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In the liner notes of NYC jazz trio Harriet Tubman’s new album, Araminta, the great pop critic Greg Tate writes: “This is the music of lyrical and mythopoeic Blackfolk with liberated, decolonized and highly elevated consciousness. It is lyrical, righteous and volcanic.” Evoking the modern civil rights cry of our time, “Black Lives Matter,” Tate concludes, that on this record — which features the guest trumpet work of the legendary Wadada Leo Smith — the band couldn’t be “more personal, more engaged, more spiritual regenerative, or more radically oppositional to That BS.”

In a recent interview with Brad Cohan for the Observer, Tubman guitarist Brandon Ross clarifies even further: “Harriet Tubman isn’t a political platform per se. Just showing up as ‘other’ is a political platform nowadays!” Harriet Tubman’s work stretches back to the late ’90s, and its members — Ross, bassist Melvin Gibbs, and drummer J.T. Lewis — have worked with artists as wide ranging as Henry Rollins, John Lurie, Archie Shepp, DJ Logic, Arrested Development, Lou Reed, and Herbie Hancock. Their power, expressed through songs like “Blacktal Fractual,” draws from the psychedelic blues of Hendrix and the force of early hardcore, melding that rangy energy to spiritual and cosmic jazz expanses. Harriet Tubman blows hot breath in the face of oppression. words/j woodbury

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Our weekly two hour show on SIRIUS/XMU, channel 35, can be heard twice every Friday – Noon EST with an encore broadcast at Midnight EST.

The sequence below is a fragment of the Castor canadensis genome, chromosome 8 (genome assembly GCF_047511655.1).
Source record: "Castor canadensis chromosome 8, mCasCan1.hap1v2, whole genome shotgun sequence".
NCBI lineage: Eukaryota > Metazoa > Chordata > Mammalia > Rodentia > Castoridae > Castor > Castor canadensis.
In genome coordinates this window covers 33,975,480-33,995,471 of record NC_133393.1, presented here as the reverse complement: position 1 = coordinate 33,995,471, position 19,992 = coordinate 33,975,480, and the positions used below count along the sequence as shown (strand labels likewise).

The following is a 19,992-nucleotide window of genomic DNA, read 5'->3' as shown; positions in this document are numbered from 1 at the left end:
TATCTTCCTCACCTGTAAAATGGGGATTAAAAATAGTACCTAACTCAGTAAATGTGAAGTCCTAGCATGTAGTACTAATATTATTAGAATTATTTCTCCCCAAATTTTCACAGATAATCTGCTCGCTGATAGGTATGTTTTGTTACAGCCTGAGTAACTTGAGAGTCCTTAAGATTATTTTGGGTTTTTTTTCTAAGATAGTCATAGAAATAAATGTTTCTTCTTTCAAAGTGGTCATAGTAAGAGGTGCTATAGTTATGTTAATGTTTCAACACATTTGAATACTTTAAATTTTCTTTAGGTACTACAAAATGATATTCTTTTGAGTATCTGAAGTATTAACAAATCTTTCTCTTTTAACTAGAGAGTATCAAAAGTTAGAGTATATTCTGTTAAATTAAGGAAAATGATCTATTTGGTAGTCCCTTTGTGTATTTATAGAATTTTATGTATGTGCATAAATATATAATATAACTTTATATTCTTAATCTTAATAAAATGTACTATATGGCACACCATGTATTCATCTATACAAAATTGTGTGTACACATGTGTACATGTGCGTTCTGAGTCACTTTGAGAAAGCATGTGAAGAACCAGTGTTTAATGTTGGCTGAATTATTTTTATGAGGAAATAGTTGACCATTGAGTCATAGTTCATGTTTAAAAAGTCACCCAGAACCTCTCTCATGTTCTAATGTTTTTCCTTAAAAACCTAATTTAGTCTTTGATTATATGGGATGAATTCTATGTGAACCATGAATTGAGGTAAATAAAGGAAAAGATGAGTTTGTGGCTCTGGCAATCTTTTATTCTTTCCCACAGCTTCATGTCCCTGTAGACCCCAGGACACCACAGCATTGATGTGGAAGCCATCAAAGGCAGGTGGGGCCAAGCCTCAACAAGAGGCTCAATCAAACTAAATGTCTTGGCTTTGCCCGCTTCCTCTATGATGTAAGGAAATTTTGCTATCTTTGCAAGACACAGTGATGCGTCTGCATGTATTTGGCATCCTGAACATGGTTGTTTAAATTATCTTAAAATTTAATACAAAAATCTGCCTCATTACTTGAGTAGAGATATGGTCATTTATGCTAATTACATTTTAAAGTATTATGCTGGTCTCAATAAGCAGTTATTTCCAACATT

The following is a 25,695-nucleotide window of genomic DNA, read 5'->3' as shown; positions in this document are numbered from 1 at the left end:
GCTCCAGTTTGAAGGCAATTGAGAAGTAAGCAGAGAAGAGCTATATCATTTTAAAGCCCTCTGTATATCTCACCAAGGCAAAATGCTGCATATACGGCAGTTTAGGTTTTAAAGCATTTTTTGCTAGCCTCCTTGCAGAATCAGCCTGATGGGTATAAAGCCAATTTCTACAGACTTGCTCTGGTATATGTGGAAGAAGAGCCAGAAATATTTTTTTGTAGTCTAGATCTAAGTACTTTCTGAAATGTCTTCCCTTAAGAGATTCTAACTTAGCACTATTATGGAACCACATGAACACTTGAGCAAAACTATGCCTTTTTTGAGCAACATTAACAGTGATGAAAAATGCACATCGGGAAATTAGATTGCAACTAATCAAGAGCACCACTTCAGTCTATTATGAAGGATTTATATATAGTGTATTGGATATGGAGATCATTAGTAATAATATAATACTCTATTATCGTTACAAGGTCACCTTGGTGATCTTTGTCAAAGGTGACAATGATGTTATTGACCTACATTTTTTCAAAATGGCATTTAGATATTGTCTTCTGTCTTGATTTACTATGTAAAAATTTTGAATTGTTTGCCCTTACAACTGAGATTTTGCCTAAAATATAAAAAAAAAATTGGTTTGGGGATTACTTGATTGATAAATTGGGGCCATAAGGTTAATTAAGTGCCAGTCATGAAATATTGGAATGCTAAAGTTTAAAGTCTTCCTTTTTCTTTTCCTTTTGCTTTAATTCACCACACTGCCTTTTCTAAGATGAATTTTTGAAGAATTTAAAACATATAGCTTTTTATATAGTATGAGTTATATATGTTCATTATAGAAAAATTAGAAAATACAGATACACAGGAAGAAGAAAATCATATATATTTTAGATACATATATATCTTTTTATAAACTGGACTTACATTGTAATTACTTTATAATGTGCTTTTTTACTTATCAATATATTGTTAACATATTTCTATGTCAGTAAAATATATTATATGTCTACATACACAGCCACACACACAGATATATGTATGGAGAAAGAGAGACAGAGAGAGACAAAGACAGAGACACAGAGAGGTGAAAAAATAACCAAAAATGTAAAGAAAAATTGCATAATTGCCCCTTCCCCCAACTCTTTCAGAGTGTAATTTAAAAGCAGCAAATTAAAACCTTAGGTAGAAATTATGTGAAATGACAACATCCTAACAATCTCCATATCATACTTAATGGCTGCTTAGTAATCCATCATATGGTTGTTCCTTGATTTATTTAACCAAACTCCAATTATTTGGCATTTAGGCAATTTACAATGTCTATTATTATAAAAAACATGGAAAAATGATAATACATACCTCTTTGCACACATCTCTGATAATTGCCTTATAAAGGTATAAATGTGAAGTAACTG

SIRIUS 470: W-X – Intro ++ BBC Radiophonic Workshop – Vespucci ++ Shintaro Sakamoto – Mask On Mask ++ The Makers – Don’t Challenge Me ++ Peter Gabriel – We Do What We’re Told ++ Shintaro Sakamoto – In A Phantom Mood ++ Ramases – Dying Swan Year 2000 ++ Jeff Phelps – Excerpts From Autumn ++ Starship Commander Woo Woo – Master Ship ++ Ty Segall – Squealer Two ++ David Bowie – Future Legend > Candidate (Intimacy Mix) ++ Faust – It’s A Bit Of A Pain ++ Joni Mitchell – The Jungle Line ++ White Fence – Trouble Is Trouble Never Seen ++ Jack Name – New Guitars ++ David Bowie – Sons of the Silent Age ++ Talking Heads/Brian Eno – Double Groove (Unfinished Take) ++ Wire – Used To ++ Ty Segall – Music For A Film ++ Faust – Krautrock ++ The Rabble – Intro ++ Sam Spence – Sunken Ship ++ Jim O’Rourke – All Your Love++ T. Rex – Ride My Wheels ++ Sun Ra – We’re Living In The Space Age ++ T. Rex – Chrome Sitar ++ David Bowie – TVC 15 ++ Gary Numan – Films ++ Deerhunter – Ad Astra ++ Talking Heads – Warning Sign (’77 demo version) ++ Kindness – Swinging Party ++ 6ix – I’m Just Like You ++ Guitar Red – Disco From A Space Show ++ Broadcast – Echo’s Answer ++ Cocteau Twins – Fluffy Tufts ++ Olivia Newton John – Love Song ++ Yura Yura Teikoku – Ohayo Mada Yaro